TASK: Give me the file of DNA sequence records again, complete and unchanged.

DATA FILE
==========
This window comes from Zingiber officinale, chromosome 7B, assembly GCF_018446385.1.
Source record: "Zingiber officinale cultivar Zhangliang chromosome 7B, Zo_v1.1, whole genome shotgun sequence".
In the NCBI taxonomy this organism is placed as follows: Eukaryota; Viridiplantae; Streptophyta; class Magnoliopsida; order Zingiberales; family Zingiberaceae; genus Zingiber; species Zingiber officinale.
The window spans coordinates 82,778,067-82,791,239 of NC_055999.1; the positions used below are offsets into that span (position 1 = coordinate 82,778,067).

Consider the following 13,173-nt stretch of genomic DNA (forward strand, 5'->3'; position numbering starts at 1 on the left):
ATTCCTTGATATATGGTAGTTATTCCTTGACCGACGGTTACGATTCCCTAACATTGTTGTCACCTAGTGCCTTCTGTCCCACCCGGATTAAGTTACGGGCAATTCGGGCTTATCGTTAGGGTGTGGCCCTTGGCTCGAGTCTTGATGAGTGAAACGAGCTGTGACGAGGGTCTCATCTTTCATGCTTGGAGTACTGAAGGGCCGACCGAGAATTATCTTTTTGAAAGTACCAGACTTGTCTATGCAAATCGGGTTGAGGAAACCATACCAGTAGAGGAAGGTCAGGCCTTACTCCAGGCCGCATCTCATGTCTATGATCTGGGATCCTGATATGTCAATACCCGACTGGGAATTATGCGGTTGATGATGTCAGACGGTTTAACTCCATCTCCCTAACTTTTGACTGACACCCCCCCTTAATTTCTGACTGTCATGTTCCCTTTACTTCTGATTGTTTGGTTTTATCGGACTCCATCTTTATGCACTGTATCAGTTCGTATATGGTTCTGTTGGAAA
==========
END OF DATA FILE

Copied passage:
This window comes from Zingiber officinale, chromosome 7B, assembly GCF_018446385.1.
Source record: "Zingiber officinale cultivar Zhangliang chromosome 7B, Zo_v1.1, whole genome shotgun sequence".
In the NCBI taxonomy this organism is placed as follows: Eukaryota; Viridiplantae; Streptophyta; class Magnoliopsida; order Zingiberales; family Zingiberaceae; genus Zingiber; species Zingiber officinale.
The window spans coordinates 82,778,067-82,791,239 of NC_055999.1; the positions used below are offsets into that span (position 1 = coordinate 82,778,067).

Consider the following 13,173-nt stretch of genomic DNA (forward strand, 5'->3'; position numbering starts at 1 on the left):
ATTCCTTGATATATGGTAGTTATTCCTTGACCGACGGTTACGATTCCCTAACATTGTTGTCACCTAGTGCCTTCTGTCCCACCCGGATTAAGTTACGGGCAATTCGGGCTTATCGTTAGGGTGTGGCCCTTGGCTCGAGTCTTGATGAGTGAAACGAGCTGTGACGAGGGTCTCATCTTTCATGCTTGGAGTACTGAAGGGCCGACCGAGAATTATCTTTTTGAAAGTACCAGACTTGTCTATGCAAATCGGGTTGAGGAAACCATACCAGTAGAGGAAGGTCAGGCCTTACTCCAGGCCGCATCTCATGTCTATGATCTGGGATCCTGATATGTCAATACCCGACTGGGAATTATGCGGTTGATGATGTCAGACGGTTTAACTCCATCTCCCTAACTTTTGACTGACACCCCCCCTTAATTTCTGACTGTCATGTTCCCTTTACTTCTGATTGTTTGGTTTTATCGGACTCCATCTTTATGCACTGTATCAGTTCGTATATGGTTCTGTTGGAAA